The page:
As monarch, Queen Elizabeth II has sought to strengthen and rejuvenate the throne she inherited in the dying days of empire. In 2022, Britain and the Commonwealth will mark her 70 years as sovereign with holidays, parades and bonfires.
The Platinum Jubilee should be the capstone to a long, successful reign, yet the year is also shaping up to be a tough one, largely because of three princes—Harry, Charles and Andrew. The bad headlines generated by those three Windsors in 2020 and 2021 seem set to continue nibbling at the foundations of the ultimate family business in 2022.
Late in 2022, Prince Harry will publish his memoirs as part of a deal worth a reported US$20 million. It promises to build on the 2021 Oprah Winfrey interview in which Harry and Meghan talked of racism on the part of an unnamed royal and how they felt neglected and unwelcome by his family, its staff and the media. “We were desperate,” he recounted. A formal memoir could be much worse for the Windsors—especially Charles, whom his son has criticized in the past year—as the generalities of that TV special are replaced with details required by print.
The timing of its publication guarantees months of speculation, especially as the family—including the Sussexes, whom the Queen calls “much loved members of my family”—gather in the summer to celebrate their matriarch’s jubilee. There are reports that palace officials are “lawyering up” and preparing to jettison their “never complain, never explain” media strategy should the Queen and other royals feel that private family conversations are being misconstrued by the Sussex camp.
As well, revelations regarding the future monarch raise doubts as to his own judgment. In September, the Sunday Times revealed that officials and fixers linked to Prince Charles sought donations for his charities from wealthy donors in Russia and Saudi Arabia who were eager to burnish their reputations by association with a grateful prince. One of his closest aides, Michael Fawcett, who headed the Prince’s Foundation, was forced to resign and was reported to the police for allegedly offering a knighthood and citizenship to a Saudi billionaire who gave more than $2 million to a royal cause. (The Saudi received a lesser honour from Charles in 2016.) While there were no accusations that the prince benefited beyond donations to his charitable endeavours, critics note that this is the third time Fawcett has resigned under an ethical cloud—including for selling royal gifts in 2003—only to reappear by Charles’s side. “The prince’s intentions are good, but this is all money for vanity projects,” one source told the Times. “How has nobody said to him: ‘You are just years away from being king, what the f*** are you doing?’”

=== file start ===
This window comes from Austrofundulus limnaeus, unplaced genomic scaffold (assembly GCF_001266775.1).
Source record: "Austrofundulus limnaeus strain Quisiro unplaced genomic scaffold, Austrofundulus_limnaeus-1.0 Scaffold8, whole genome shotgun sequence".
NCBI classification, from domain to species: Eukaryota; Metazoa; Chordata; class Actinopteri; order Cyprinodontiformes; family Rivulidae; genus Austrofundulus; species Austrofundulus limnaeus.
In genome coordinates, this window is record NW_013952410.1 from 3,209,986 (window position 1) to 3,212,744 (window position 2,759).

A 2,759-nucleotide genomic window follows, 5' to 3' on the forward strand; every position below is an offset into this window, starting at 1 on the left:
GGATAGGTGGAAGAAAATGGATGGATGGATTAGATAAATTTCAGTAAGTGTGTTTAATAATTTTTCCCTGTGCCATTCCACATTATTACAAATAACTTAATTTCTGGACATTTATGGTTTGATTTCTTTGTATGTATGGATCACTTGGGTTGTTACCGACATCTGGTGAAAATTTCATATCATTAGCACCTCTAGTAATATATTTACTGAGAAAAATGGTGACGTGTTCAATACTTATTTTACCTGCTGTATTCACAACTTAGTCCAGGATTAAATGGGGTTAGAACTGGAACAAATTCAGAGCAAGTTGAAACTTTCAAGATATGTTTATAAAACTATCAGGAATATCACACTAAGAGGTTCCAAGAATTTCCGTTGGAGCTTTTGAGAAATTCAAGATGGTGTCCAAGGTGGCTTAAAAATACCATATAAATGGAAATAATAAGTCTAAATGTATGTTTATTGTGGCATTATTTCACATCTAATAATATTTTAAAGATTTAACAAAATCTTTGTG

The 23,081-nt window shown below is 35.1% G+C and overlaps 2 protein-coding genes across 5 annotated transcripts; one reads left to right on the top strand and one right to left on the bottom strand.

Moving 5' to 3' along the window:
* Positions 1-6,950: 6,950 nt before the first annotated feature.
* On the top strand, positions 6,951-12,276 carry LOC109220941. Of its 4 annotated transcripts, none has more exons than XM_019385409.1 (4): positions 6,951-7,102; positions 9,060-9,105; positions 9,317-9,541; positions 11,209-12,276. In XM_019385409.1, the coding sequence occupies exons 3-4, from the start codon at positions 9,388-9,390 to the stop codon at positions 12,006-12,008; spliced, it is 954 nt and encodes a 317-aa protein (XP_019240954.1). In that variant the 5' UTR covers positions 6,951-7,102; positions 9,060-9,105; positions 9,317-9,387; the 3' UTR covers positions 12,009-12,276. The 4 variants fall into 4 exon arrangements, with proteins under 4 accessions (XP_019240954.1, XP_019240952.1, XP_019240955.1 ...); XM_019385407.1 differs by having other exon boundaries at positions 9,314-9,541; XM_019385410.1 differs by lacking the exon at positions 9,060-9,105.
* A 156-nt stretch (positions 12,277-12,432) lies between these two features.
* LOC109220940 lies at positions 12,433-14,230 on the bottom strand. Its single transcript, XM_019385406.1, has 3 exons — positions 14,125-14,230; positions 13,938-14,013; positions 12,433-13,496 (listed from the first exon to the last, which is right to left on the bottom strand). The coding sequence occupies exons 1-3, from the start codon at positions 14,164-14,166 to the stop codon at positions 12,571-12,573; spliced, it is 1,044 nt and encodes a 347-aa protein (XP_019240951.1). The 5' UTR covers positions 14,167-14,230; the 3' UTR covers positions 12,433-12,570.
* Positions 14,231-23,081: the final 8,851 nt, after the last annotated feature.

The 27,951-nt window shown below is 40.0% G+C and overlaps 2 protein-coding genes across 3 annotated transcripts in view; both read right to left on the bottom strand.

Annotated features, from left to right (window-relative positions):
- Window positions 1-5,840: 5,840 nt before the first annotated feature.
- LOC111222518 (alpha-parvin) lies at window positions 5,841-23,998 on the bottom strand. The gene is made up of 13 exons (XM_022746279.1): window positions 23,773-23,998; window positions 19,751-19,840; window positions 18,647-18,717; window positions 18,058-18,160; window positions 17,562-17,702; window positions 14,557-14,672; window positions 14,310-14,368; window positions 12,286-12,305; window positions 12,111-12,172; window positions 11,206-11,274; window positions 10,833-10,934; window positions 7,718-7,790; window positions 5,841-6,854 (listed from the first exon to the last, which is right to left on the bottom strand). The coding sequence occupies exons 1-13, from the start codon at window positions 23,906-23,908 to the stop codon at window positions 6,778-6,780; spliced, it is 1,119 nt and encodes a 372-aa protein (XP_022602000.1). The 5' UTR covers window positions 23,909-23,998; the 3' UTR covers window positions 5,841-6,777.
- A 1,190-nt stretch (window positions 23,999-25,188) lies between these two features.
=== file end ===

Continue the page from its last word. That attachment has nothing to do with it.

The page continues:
Meanwhile, the damage caused by Prince Andrew continues unabated. Since 2011, revelations have emerged regarding the close relationship between the Queen’s second son and Jeffrey Epstein, a convicted pedophile, as well as allegations that, in 2001, the prince sexually assaulted Virginia Giuffre, then an underage teen being trafficked by Epstein. Though the scandal forced the prince to halt public duties in 2019, his decisions continue to tarnish his mother’s throne—for example, his fruitless attempt to avoid being served with a civil lawsuit from Giuffre. After years of dodging legal and moral responsibility, Andrew’s fate could be decided in the American legal system, through the Giuffre civil lawsuit (which includes giving a deposition by mid-July 2022) and a criminal courtroom, where Andrew’s old friend Ghislaine Maxwell’s trial for allegedly procuring underage girls for Epstein is to start as Maclean’s goes to press.
The confluence of overlapping negative royal news has echoes of the Queen’s annus horribilis three decades ago. In 1992, as three of her children’s marriages fell apart, the royals were rarely off of the world’s front pages, be it Diana’s barely concealed collaboration on a book that told her side of a deeply unhappy marriage, images of Sarah having her toes sucked by a Texan millionaire, or Anne’s sudden divorce and subsequent wedding to her rumoured lover. Then, in November, on the Queen’s 45th wedding anniversary, her beloved Windsor Castle burned. The public furor over who would finance the rebuilding subsided only when she announced that she would open Buckingham Palace to tourists to foot the bills, and pay taxes for the first time. The cumulative damage was profound: the number of people who thought the monarchy would be around in 50 years plummeted from 69 per cent in 1990 to 36 per cent at the end of 1992, according to Ipsos Mori.
While it was the Windsor women who generated so many of the headlines in 1992, it is now the men who are causing much of the angst at the palace. The Queen will be 96 when a four-day weekend of parties, lunches and pageants is held in June as the highlight of her Platinum Jubilee. A few years ago she looked unstoppable, the epitome of regal duty, on track to surpass her mother’s 101 years. Now, especially after the death of her husband, Philip, she looks fragile. Her public workload plummeted during the pandemic, while the engagements she undertakes are often with one of a shrinking pool of senior royals. What she doesn’t need are more scandals, but, thanks to her menfolk, they seem guaranteed to continue.